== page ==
From Germany’s Weimar Republic to modern-day Venezuela, when central banks turn on the printing press to finance fiscal deficits, disaster usually follows. When runaway inflation takes place, the effects are widespread and dire; prices rise for most consumer goods and services, from groceries and clothing to haircuts and tuition. As the prices of everyday needs go up, it is those with the least disposable income that have the least ability to cushion the impact and end up suffering the most. In contrast, the most well-off are typically shielded, as the assets that comprise most of their wealth (such as real estate and stocks) tend to keep up with inflation.
What Can We Do About It?
In order to start getting our debt problem under control, the first step is very simple: When you are in a hole, stop digging. New middle-class entitlements, periodic cash payments to people regardless of need, and other spending proposals that would increase our unpaid obligations should be dead on arrival in any Congress that cares about the burden they are leaving for future generations.
Next, our major entitlement programs must be reformed in a way that makes them sustainable in the long run. If we act soon, this will not require an actual reduction in the payments received by American beneficiaries. Even in the aggregate, the programs can continue to grow. However, we need to ensure that at some point in the near future, these programs no longer grow faster than the rate of the economy as a whole.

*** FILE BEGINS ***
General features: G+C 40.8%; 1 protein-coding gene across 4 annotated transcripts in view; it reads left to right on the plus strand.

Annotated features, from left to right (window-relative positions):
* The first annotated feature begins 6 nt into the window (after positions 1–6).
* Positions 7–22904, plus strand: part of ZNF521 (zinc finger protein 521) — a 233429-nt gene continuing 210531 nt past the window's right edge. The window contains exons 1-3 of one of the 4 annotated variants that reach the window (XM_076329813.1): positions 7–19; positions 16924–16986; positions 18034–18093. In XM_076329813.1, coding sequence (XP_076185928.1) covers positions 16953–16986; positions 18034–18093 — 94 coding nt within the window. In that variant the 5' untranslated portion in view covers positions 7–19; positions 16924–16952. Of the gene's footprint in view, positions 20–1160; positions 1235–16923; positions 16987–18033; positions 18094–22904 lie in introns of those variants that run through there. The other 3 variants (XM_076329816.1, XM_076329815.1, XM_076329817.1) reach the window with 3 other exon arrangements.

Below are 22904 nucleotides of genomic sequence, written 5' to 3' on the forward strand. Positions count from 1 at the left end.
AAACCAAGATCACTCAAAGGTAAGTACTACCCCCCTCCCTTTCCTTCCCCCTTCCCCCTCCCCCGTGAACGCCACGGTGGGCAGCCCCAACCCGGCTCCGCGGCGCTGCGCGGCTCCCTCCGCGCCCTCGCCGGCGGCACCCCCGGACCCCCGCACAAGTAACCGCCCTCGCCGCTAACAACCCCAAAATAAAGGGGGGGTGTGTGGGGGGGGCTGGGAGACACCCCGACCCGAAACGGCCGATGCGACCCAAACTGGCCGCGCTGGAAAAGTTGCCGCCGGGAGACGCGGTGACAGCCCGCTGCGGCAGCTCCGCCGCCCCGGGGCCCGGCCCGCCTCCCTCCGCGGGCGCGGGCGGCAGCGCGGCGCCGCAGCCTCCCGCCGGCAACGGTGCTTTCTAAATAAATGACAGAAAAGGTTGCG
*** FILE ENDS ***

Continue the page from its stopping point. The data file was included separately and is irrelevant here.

For an example, take a look at how our neighbor to the north slowed one of their largest expenditures — federal expenditures on health care. In 2011, Canada announced that starting in 2017, it would tie federal health care spending to nominal GDP growth with a floor of three percent. Though the reduction in the rate of growth was originally proposed by Conservative Prime Minister Stephen Harper, his successor, Liberal Prime Minister Justin Trudeau has kept it largely intact. The results speak for themselves. Today, the parliamentary budget officer has stated that “fiscal policy at the federal level is sustainable over the long term,”11 largely due to these reforms.12
A Final Word
The crisis our country will face if we continue to ignore our rapidly accumulating debt is entirely predictable. Our current trajectory will lead to a future of self-inflicted damage, including rising interest rates and inflation, which is guaranteed to hurt most those who can afford it the least. Importantly, curbing the rate of growth of our spending now means we can avoid far more draconian measures later.